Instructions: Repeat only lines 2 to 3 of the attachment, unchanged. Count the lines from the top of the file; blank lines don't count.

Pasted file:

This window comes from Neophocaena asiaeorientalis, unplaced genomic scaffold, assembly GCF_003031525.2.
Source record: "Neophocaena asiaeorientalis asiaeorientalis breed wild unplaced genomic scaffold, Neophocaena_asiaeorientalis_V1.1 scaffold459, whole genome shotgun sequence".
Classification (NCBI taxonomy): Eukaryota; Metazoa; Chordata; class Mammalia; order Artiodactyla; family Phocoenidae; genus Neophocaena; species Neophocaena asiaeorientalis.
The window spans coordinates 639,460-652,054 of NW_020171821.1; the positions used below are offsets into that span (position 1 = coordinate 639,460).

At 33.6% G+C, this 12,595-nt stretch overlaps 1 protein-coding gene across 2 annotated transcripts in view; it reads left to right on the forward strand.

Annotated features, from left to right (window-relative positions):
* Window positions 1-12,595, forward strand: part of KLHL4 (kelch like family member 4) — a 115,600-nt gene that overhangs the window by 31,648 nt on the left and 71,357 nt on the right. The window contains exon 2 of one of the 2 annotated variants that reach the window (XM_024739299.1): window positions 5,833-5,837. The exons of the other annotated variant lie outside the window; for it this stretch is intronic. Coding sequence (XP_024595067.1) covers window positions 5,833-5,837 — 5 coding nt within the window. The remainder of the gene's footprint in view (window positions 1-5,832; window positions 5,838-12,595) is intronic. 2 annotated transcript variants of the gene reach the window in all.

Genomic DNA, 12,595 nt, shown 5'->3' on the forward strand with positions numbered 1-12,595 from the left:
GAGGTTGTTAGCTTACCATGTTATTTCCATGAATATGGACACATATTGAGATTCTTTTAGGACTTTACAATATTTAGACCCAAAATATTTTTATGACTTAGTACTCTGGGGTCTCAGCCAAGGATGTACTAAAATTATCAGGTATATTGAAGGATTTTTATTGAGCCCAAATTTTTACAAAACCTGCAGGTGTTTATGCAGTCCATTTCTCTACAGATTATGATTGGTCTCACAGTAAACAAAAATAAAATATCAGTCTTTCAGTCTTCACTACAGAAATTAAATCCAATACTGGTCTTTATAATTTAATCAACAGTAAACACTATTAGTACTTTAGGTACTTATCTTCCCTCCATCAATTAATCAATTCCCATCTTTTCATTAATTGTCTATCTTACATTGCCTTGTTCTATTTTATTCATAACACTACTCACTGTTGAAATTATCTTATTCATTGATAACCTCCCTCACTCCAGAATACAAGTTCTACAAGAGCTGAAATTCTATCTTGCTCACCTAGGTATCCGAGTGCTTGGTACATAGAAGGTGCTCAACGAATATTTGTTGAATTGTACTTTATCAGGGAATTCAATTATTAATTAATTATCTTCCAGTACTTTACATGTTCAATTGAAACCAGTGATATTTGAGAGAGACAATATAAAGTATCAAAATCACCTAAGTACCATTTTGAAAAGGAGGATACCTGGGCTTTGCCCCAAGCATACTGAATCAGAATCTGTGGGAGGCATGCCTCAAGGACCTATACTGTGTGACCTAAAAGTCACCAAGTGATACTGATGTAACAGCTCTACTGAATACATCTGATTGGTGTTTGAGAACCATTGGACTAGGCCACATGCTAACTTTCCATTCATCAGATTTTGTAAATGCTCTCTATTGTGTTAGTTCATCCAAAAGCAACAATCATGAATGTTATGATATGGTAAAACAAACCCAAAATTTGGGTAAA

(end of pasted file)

Source record: "Neophocaena asiaeorientalis asiaeorientalis breed wild unplaced genomic scaffold, Neophocaena_asiaeorientalis_V1.1 scaffold459, whole genome shotgun sequence".
Classification (NCBI taxonomy): Eukaryota; Metazoa; Chordata; class Mammalia; order Artiodactyla; family Phocoenidae; genus Neophocaena; species Neophocaena asiaeorientalis.